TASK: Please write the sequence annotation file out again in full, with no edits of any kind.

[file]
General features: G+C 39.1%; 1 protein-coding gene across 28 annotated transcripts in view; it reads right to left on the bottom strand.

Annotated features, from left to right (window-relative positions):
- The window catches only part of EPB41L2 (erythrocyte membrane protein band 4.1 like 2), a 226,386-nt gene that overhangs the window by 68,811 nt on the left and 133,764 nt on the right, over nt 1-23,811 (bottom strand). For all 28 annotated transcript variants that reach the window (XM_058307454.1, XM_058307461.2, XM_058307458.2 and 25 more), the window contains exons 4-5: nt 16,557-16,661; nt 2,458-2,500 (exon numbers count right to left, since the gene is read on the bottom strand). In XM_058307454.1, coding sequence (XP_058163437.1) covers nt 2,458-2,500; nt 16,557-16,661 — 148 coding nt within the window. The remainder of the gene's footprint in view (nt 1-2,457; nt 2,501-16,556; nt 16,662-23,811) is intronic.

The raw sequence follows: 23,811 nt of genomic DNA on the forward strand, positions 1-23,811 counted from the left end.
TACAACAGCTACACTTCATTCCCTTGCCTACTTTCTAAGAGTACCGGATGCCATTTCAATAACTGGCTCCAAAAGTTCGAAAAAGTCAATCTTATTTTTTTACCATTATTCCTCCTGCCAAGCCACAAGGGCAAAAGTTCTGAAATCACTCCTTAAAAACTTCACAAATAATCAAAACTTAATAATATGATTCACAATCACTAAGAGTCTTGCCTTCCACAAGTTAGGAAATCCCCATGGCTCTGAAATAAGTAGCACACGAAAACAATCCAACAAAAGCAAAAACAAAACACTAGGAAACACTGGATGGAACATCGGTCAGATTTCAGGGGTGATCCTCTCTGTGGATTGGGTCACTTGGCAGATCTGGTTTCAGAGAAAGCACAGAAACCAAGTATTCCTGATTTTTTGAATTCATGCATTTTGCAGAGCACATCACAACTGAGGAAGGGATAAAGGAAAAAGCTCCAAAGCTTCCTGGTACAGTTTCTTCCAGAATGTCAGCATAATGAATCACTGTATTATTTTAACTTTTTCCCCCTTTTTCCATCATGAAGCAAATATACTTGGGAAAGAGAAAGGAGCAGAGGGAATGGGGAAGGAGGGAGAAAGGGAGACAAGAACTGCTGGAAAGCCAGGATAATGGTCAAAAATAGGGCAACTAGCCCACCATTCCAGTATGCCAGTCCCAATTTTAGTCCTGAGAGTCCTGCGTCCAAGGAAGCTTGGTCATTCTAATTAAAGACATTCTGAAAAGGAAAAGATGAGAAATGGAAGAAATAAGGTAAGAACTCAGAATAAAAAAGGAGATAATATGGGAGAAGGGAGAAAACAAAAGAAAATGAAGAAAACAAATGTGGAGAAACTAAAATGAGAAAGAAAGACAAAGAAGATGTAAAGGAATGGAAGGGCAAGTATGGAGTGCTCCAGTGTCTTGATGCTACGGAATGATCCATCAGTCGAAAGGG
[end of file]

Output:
General features: G+C 39.1%; 1 protein-coding gene across 28 annotated transcripts in view; it reads right to left on the bottom strand.

Annotated features, from left to right (window-relative positions):
- The window catches only part of EPB41L2 (erythrocyte membrane protein band 4.1 like 2), a 226,386-nt gene that overhangs the window by 68,811 nt on the left and 133,764 nt on the right, over nt 1-23,811 (bottom strand). For all 28 annotated transcript variants that reach the window (XM_058307454.1, XM_058307461.2, XM_058307458.2 and 25 more), the window contains exons 4-5: nt 16,557-16,661; nt 2,458-2,500 (exon numbers count right to left, since the gene is read on the bottom strand). In XM_058307454.1, coding sequence (XP_058163437.1) covers nt 2,458-2,500; nt 16,557-16,661 — 148 coding nt within the window. The remainder of the gene's footprint in view (nt 1-2,457; nt 2,501-16,556; nt 16,662-23,811) is intronic.

The raw sequence follows: 23,811 nt of genomic DNA on the forward strand, positions 1-23,811 counted from the left end.
TACAACAGCTACACTTCATTCCCTTGCCTACTTTCTAAGAGTACCGGATGCCATTTCAATAACTGGCTCCAAAAGTTCGAAAAAGTCAATCTTATTTTTTTACCATTATTCCTCCTGCCAAGCCACAAGGGCAAAAGTTCTGAAATCACTCCTTAAAAACTTCACAAATAATCAAAACTTAATAATATGATTCACAATCACTAAGAGTCTTGCCTTCCACAAGTTAGGAAATCCCCATGGCTCTGAAATAAGTAGCACACGAAAACAATCCAACAAAAGCAAAAACAAAACACTAGGAAACACTGGATGGAACATCGGTCAGATTTCAGGGGTGATCCTCTCTGTGGATTGGGTCACTTGGCAGATCTGGTTTCAGAGAAAGCACAGAAACCAAGTATTCCTGATTTTTTGAATTCATGCATTTTGCAGAGCACATCACAACTGAGGAAGGGATAAAGGAAAAAGCTCCAAAGCTTCCTGGTACAGTTTCTTCCAGAATGTCAGCATAATGAATCACTGTATTATTTTAACTTTTTCCCCCTTTTTCCATCATGAAGCAAATATACTTGGGAAAGAGAAAGGAGCAGAGGGAATGGGGAAGGAGGGAGAAAGGGAGACAAGAACTGCTGGAAAGCCAGGATAATGGTCAAAAATAGGGCAACTAGCCCACCATTCCAGTATGCCAGTCCCAATTTTAGTCCTGAGAGTCCTGCGTCCAAGGAAGCTTGGTCATTCTAATTAAAGACATTCTGAAAAGGAAAAGATGAGAAATGGAAGAAATAAGGTAAGAACTCAGAATAAAAAAGGAGATAATATGGGAGAAGGGAGAAAACAAAAGAAAATGAAGAAAACAAATGTGGAGAAACTAAAATGAGAAAGAAAGACAAAGAAGATGTAAAGGAATGGAAGGGCAAGTATGGAGTGCTCCAGTGTCTTGATGCTACGGAATGATCCATCAGTCGAAAGGG